The term "Yankee market" is used to refer to the stock market in the United States, primarily by non-U.S. residents. This term is derived from the slang "Yankee," which is sometimes playfully, though derogatorily, used to refer to U.S. citizens. This article delves into the concept of the Yankee market, Yankee bonds, and the emerging trend of reverse Yankee bonds.
The "Yankee market" is a colloquial expression used to refer to the stock market in the United States, primarily by non-U.S. residents. This term is derived from the slang "Yankee," which is sometimes playfully, though derogatorily, used to refer to U.S. citizens. The term originated as business slang but has since gained widespread acceptance. In a similar vein, other financial markets are referred to with slang terms, such as the "bulldog market" for the U.K. market and the "samurai market" for Japan.
Yankee bonds are debt securities issued by foreign banks or companies but traded in the United States and denominated in U.S. dollars. These bonds hold a significant place in international finance.
- Tranches: Yankee bonds are typically issued in tranches, which are individual portions of a larger debt offering or financing arrangement. Tranches can differ in terms of risk levels, interest rates, and maturities.
- Offering Size: These bond offerings can be substantial, often reaching up to $1 billion.
- Regulations: The issuance of Yankee bonds is subject to stringent U.S. regulations, leading to a protracted approval process. It may take over three months for a Yankee bond issue to gain approval, during which a debt-rating agency assesses the issuer's creditworthiness.
Reverse Yankee Market
A reverse Yankee market refers to U.S. companies participating in the Euro bond market, which has witnessed substantial growth, reaching a staggering €380 billion. This practice has become increasingly common, demonstrating the interconnectedness of global finance.
In 2017, General Electric (GE) issued an €8 billion bond that received €22 billion in orders, showcasing strong demand for long-dated issuance from U.S. borrowers. This success led to a trend in reverse Yankee deals, with other American corporations like Pfizer and Coca-Cola following suit. Coca-Cola held the record for the largest reverse Yankee deal in 2015, raising €8.5 billion across five tranches, but the GE sale surpassed it and ranked as the fourth-largest euro corporate bond sale ever. The success of these deals has increased the interest of major U.S. businesses in pursuing reverse Yankee deals.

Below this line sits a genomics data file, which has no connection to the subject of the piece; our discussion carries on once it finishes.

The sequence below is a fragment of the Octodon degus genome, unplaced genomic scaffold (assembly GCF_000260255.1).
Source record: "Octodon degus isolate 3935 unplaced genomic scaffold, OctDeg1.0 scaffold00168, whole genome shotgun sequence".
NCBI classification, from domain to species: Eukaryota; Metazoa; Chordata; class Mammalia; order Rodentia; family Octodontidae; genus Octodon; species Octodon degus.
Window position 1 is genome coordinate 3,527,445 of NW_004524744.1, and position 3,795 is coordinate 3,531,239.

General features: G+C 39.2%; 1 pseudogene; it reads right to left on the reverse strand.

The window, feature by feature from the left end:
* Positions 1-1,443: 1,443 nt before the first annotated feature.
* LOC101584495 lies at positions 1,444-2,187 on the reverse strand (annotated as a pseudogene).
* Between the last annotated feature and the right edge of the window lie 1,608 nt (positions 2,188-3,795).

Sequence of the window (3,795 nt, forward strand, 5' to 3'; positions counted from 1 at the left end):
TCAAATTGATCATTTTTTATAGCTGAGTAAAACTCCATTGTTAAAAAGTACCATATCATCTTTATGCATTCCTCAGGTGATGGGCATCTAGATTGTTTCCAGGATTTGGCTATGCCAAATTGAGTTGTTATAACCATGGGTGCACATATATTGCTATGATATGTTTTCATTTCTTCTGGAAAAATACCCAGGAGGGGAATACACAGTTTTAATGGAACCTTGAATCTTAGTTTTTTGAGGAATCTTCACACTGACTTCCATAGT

U.S. Corporations Attracted to the European Market
The Financial Times reported that companies like Allergan and Baxter International scheduled investor meetings in Europe as part of their plans for bond sales in 2017. This exemplified the growing attraction of the European market to U.S. corporations.
Borrowing Trends in Europe
According to Bloomberg, U.S. companies significantly increased their borrowing in Europe in 2017, borrowing 57 billion euros compared to 42 billion euros during the same period in 2016. This surge in borrowing activity highlighted the allure of the European financial landscape for American businesses.
Several heavyweight U.S. companies engaged in reverse Yankee deals during this period. Some of the noteworthy participants included:
- Kimberly Clark
- GM Financial
- Procter & Gamble
- AMC Entertainment
- Levi Strauss
- American Honda
The Yankee market, rooted in financial slang, offers a unique perspective on global financial markets. Yankee bonds, a crucial component of international finance, have specific characteristics and regulations. The reverse Yankee market highlights the interconnectedness of the global financial system. American corporations now seek funding in Europe, resulting in significant success and a changing landscape of cross-border financial transactions. This trend signifies the evolving dynamics of international finance and the adaptability of corporations to explore new opportunities in global finance.